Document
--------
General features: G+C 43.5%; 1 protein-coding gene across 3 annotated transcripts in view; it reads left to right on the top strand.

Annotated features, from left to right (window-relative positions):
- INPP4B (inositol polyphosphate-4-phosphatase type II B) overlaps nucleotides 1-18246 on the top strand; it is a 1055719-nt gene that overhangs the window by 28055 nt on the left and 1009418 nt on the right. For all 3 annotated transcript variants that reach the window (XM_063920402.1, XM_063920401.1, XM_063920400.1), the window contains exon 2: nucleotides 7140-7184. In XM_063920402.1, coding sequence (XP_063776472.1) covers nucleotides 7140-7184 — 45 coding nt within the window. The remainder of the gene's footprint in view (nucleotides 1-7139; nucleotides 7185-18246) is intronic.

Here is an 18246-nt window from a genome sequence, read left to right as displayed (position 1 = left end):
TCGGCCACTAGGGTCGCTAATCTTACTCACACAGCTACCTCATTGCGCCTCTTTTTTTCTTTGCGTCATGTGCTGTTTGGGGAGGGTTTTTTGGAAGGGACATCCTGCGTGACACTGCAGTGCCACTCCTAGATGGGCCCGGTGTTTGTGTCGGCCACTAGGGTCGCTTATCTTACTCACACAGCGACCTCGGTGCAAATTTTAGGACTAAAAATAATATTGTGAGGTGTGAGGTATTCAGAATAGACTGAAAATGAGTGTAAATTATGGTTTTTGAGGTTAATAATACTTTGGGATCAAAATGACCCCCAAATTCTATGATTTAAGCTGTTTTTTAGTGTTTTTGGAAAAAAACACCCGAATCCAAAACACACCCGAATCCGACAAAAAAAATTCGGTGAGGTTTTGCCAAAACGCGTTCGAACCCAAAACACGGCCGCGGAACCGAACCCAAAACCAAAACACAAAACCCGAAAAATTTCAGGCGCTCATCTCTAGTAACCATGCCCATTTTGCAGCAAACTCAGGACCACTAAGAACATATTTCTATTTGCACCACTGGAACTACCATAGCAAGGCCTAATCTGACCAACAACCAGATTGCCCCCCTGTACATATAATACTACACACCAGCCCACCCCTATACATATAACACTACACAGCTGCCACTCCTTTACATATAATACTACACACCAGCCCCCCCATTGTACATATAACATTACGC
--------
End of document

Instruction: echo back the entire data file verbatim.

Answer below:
General features: G+C 43.5%; 1 protein-coding gene across 3 annotated transcripts in view; it reads left to right on the top strand.

Annotated features, from left to right (window-relative positions):
- INPP4B (inositol polyphosphate-4-phosphatase type II B) overlaps nucleotides 1-18246 on the top strand; it is a 1055719-nt gene that overhangs the window by 28055 nt on the left and 1009418 nt on the right. For all 3 annotated transcript variants that reach the window (XM_063920402.1, XM_063920401.1, XM_063920400.1), the window contains exon 2: nucleotides 7140-7184. In XM_063920402.1, coding sequence (XP_063776472.1) covers nucleotides 7140-7184 — 45 coding nt within the window. The remainder of the gene's footprint in view (nucleotides 1-7139; nucleotides 7185-18246) is intronic.

Here is an 18246-nt window from a genome sequence, read left to right as displayed (position 1 = left end):
TCGGCCACTAGGGTCGCTAATCTTACTCACACAGCTACCTCATTGCGCCTCTTTTTTTCTTTGCGTCATGTGCTGTTTGGGGAGGGTTTTTTGGAAGGGACATCCTGCGTGACACTGCAGTGCCACTCCTAGATGGGCCCGGTGTTTGTGTCGGCCACTAGGGTCGCTTATCTTACTCACACAGCGACCTCGGTGCAAATTTTAGGACTAAAAATAATATTGTGAGGTGTGAGGTATTCAGAATAGACTGAAAATGAGTGTAAATTATGGTTTTTGAGGTTAATAATACTTTGGGATCAAAATGACCCCCAAATTCTATGATTTAAGCTGTTTTTTAGTGTTTTTGGAAAAAAACACCCGAATCCAAAACACACCCGAATCCGACAAAAAAAATTCGGTGAGGTTTTGCCAAAACGCGTTCGAACCCAAAACACGGCCGCGGAACCGAACCCAAAACCAAAACACAAAACCCGAAAAATTTCAGGCGCTCATCTCTAGTAACCATGCCCATTTTGCAGCAAACTCAGGACCACTAAGAACATATTTCTATTTGCACCACTGGAACTACCATAGCAAGGCCTAATCTGACCAACAACCAGATTGCCCCCCTGTACATATAATACTACACACCAGCCCACCCCTATACATATAACACTACACAGCTGCCACTCCTTTACATATAATACTACACACCAGCCCCCCCATTGTACATATAACATTACGC